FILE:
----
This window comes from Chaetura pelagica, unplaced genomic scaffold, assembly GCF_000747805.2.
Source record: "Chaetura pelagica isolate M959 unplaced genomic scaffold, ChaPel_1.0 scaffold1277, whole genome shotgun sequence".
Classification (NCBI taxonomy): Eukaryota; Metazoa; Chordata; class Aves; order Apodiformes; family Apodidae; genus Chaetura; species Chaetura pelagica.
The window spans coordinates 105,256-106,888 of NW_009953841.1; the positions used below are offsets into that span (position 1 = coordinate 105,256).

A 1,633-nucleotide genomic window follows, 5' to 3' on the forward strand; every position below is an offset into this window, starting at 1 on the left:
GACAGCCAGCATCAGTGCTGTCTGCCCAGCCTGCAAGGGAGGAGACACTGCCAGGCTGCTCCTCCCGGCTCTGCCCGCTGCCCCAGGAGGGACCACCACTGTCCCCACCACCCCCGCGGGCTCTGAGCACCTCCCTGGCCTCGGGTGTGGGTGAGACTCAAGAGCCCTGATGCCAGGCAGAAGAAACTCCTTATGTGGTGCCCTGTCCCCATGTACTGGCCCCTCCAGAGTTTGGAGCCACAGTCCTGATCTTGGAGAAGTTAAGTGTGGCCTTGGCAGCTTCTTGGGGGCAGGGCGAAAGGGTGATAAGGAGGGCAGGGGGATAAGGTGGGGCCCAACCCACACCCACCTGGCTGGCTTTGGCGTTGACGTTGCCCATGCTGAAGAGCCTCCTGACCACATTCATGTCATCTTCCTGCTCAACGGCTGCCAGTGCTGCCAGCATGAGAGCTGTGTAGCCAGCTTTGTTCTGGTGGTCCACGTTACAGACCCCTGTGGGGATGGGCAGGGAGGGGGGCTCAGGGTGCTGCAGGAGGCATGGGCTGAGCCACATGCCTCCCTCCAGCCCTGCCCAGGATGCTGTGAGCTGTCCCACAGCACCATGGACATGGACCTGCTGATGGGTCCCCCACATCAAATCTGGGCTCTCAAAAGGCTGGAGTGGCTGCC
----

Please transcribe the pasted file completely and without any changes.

This window comes from Chaetura pelagica, unplaced genomic scaffold, assembly GCF_000747805.2.
Source record: "Chaetura pelagica isolate M959 unplaced genomic scaffold, ChaPel_1.0 scaffold1277, whole genome shotgun sequence".
Classification (NCBI taxonomy): Eukaryota; Metazoa; Chordata; class Aves; order Apodiformes; family Apodidae; genus Chaetura; species Chaetura pelagica.
The window spans coordinates 105,256-106,888 of NW_009953841.1; the positions used below are offsets into that span (position 1 = coordinate 105,256).

A 1,633-nucleotide genomic window follows, 5' to 3' on the forward strand; every position below is an offset into this window, starting at 1 on the left:
GACAGCCAGCATCAGTGCTGTCTGCCCAGCCTGCAAGGGAGGAGACACTGCCAGGCTGCTCCTCCCGGCTCTGCCCGCTGCCCCAGGAGGGACCACCACTGTCCCCACCACCCCCGCGGGCTCTGAGCACCTCCCTGGCCTCGGGTGTGGGTGAGACTCAAGAGCCCTGATGCCAGGCAGAAGAAACTCCTTATGTGGTGCCCTGTCCCCATGTACTGGCCCCTCCAGAGTTTGGAGCCACAGTCCTGATCTTGGAGAAGTTAAGTGTGGCCTTGGCAGCTTCTTGGGGGCAGGGCGAAAGGGTGATAAGGAGGGCAGGGGGATAAGGTGGGGCCCAACCCACACCCACCTGGCTGGCTTTGGCGTTGACGTTGCCCATGCTGAAGAGCCTCCTGACCACATTCATGTCATCTTCCTGCTCAACGGCTGCCAGTGCTGCCAGCATGAGAGCTGTGTAGCCAGCTTTGTTCTGGTGGTCCACGTTACAGACCCCTGTGGGGATGGGCAGGGAGGGGGGCTCAGGGTGCTGCAGGAGGCATGGGCTGAGCCACATGCCTCCCTCCAGCCCTGCCCAGGATGCTGTGAGCTGTCCCACAGCACCATGGACATGGACCTGCTGATGGGTCCCCCACATCAAATCTGGGCTCTCAAAAGGCTGGAGTGGCTGCC